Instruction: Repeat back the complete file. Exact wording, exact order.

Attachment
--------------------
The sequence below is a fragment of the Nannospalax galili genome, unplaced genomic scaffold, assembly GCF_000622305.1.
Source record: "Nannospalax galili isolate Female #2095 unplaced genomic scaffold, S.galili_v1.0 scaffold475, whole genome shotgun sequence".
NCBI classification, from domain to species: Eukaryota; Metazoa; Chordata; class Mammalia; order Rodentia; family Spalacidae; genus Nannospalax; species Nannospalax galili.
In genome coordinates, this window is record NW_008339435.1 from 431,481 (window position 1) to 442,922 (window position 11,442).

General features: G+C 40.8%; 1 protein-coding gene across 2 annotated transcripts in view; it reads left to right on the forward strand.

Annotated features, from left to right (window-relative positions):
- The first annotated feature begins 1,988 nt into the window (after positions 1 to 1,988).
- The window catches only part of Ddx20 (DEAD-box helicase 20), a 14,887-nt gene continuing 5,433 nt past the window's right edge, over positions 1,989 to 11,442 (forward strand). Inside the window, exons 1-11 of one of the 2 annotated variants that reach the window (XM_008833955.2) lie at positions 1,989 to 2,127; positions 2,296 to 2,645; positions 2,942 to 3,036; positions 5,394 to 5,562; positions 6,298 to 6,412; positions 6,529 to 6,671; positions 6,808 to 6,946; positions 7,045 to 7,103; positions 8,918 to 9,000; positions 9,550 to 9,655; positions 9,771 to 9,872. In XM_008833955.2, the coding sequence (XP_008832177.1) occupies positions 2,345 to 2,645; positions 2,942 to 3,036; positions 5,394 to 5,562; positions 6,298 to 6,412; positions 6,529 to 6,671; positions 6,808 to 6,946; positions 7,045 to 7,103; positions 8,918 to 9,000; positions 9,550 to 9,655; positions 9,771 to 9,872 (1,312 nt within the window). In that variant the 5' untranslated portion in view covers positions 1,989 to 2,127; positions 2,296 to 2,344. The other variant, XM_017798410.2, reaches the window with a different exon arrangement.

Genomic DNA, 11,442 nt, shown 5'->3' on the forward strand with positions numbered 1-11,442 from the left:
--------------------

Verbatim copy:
The sequence below is a fragment of the Nannospalax galili genome, unplaced genomic scaffold, assembly GCF_000622305.1.
Source record: "Nannospalax galili isolate Female #2095 unplaced genomic scaffold, S.galili_v1.0 scaffold475, whole genome shotgun sequence".
NCBI classification, from domain to species: Eukaryota; Metazoa; Chordata; class Mammalia; order Rodentia; family Spalacidae; genus Nannospalax; species Nannospalax galili.
In genome coordinates, this window is record NW_008339435.1 from 431,481 (window position 1) to 442,922 (window position 11,442).

General features: G+C 40.8%; 1 protein-coding gene across 2 annotated transcripts in view; it reads left to right on the forward strand.

Annotated features, from left to right (window-relative positions):
- The first annotated feature begins 1,988 nt into the window (after positions 1 to 1,988).
- The window catches only part of Ddx20 (DEAD-box helicase 20), a 14,887-nt gene continuing 5,433 nt past the window's right edge, over positions 1,989 to 11,442 (forward strand). Inside the window, exons 1-11 of one of the 2 annotated variants that reach the window (XM_008833955.2) lie at positions 1,989 to 2,127; positions 2,296 to 2,645; positions 2,942 to 3,036; positions 5,394 to 5,562; positions 6,298 to 6,412; positions 6,529 to 6,671; positions 6,808 to 6,946; positions 7,045 to 7,103; positions 8,918 to 9,000; positions 9,550 to 9,655; positions 9,771 to 9,872. In XM_008833955.2, the coding sequence (XP_008832177.1) occupies positions 2,345 to 2,645; positions 2,942 to 3,036; positions 5,394 to 5,562; positions 6,298 to 6,412; positions 6,529 to 6,671; positions 6,808 to 6,946; positions 7,045 to 7,103; positions 8,918 to 9,000; positions 9,550 to 9,655; positions 9,771 to 9,872 (1,312 nt within the window). In that variant the 5' untranslated portion in view covers positions 1,989 to 2,127; positions 2,296 to 2,344. The other variant, XM_017798410.2, reaches the window with a different exon arrangement.

Genomic DNA, 11,442 nt, shown 5'->3' on the forward strand with positions numbered 1-11,442 from the left: